Ben knew why the king had chosen to be buried here rather than the cathedral. He had won his people’s hearts by his bravery when dragoons had massacred peaceful protesters outside the Salvatorskirk. He had saved the life of Marcus Tildemann, who ironically would later supplant him as first president of Rothenia. From a portrait of the royal couple set between their tombs, the king gazed into Ben’s eyes with a slight smile.
Ben reflected on the great trials of Maxim’s life, his victories and defeats. It was Maxim’s sense of duty that had always impressed Ben, who thought of duty as the lodestar of his own life. He knew what it was urging him on to. This was not just about his fears of screwing up, or coming forward; it was about the future of an enterprise where he had good friends still working, and whose clients depended on it.
Ben resurfaced from the crypt and emerged into the light of day. The clouds broke as he entered the Rodolferplaz. He reached for his mobile and rang Phil.
‘Go for it, my Bennyboy! It’s totally amazing. I love you. Love you forever!’
Henry looked across from the driver’s seat at Phil sitting bemused, his mobile still open in his hand. ‘So what was that about?’
‘Ben’s been offered the chance to run his former company, Wardour’s Publishing’
‘That’s fantastic! So he’s been agonising, has he?’
‘Mmmm … probably. Not that they’d ask me. Will Vincent’ll go on forever as CEO of Strelsenermedia. Mind you, if someone offered me Falkefilm, I’d jump at it. I went over there for lunch with Felip the other day. God, it was a dream come true. Naked, buff, tanned men everywhere. I felt so inadequate I went to the gym for three days on the trot afterwards.’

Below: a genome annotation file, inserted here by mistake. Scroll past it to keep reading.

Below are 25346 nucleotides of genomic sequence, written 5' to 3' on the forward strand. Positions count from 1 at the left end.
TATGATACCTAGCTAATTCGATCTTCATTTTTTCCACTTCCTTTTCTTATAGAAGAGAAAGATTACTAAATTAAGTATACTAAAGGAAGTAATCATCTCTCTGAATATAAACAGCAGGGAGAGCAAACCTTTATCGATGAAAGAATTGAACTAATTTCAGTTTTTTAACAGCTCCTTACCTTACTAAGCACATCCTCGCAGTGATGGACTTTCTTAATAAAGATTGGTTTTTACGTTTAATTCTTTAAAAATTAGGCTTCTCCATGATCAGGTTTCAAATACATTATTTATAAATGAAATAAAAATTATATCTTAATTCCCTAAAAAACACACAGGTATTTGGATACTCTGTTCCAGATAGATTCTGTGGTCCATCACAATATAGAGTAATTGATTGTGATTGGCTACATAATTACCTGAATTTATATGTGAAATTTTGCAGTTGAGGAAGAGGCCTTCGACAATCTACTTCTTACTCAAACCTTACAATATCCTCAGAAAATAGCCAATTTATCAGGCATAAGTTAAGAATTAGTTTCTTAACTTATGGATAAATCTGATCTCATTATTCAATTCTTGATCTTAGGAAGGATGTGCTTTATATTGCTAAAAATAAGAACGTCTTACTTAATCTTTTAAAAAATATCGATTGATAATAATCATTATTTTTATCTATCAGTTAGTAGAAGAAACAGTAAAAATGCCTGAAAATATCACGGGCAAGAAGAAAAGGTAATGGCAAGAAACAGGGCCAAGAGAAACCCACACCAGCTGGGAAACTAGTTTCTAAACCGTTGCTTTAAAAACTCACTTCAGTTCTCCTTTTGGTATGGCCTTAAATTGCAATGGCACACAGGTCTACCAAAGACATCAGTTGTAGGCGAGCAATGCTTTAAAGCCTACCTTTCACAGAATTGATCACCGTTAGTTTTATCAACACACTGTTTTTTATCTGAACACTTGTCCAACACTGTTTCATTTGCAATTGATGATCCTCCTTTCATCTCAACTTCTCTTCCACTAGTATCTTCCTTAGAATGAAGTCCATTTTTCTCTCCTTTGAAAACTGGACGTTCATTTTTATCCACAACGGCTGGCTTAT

‘Ben’ll take it and he’ll be brilliant.’
‘I have no doubt of it. How much are they gonna pay him?’
Phil told him and the car swerved noticeably under Henry’s wheel. ‘Jesus! That brings Rothenian salary scales into a new focus. What about you?’
‘Well, er, that’s about twelve times my annual salary.’
‘ Hmm. That’s to think about. You’ll be a kept man, mate.’
‘Holidays’ll be good, though. Besides, with that salary, we can live in North London. Fantastic! How much does Ed Cornish earn?’
‘A major in the Rothenian army earns £18,000 a year.’
‘Christ, that’s a starting salary for a British nurse.’
‘It goes further here.’
‘What about you?’
‘Mine’s more comparable to industry standard across Europe, £45,000, and I get other commissions on the strength of my famous little face.’
Phil guessed that if Henry were working in Britain he would be receiving three times that, but work to Phil was more than about pay, which was as well in an academic. He reflected besides that he would give many thousands to enjoy what Henry had going for him in Rothenia.
They drove on along the A18 for a few more miles in silence, possessed by their own thoughts.
‘So this friend of yours …’
‘What did he have to say?’
Henry grinned. ‘He told me immigration investigators disagree with the police that the centre of Willemin’s activities is in Zenden. They say he’s been busy closer to the German border, in Mittenheim. We’ll be there in an hour.’
‘And what will we do when we arrive?’
‘Jerzy’s made a few calls. He’s given me the name of a guy to talk to in the border police, a Captain Mecjev. Jerzy says the border police are fed up of the lack of attention their problems are getting. They’re happy to co-operate in a TV exposé if it gets them more resources. So I’m a real gift for them.’
‘So is this what TV journalism is all about: driving endlessly up and down motorways looking for the friend of a friend who might possibly know something relevant to your investigation?’
‘What, you don’t find that enjoyable?’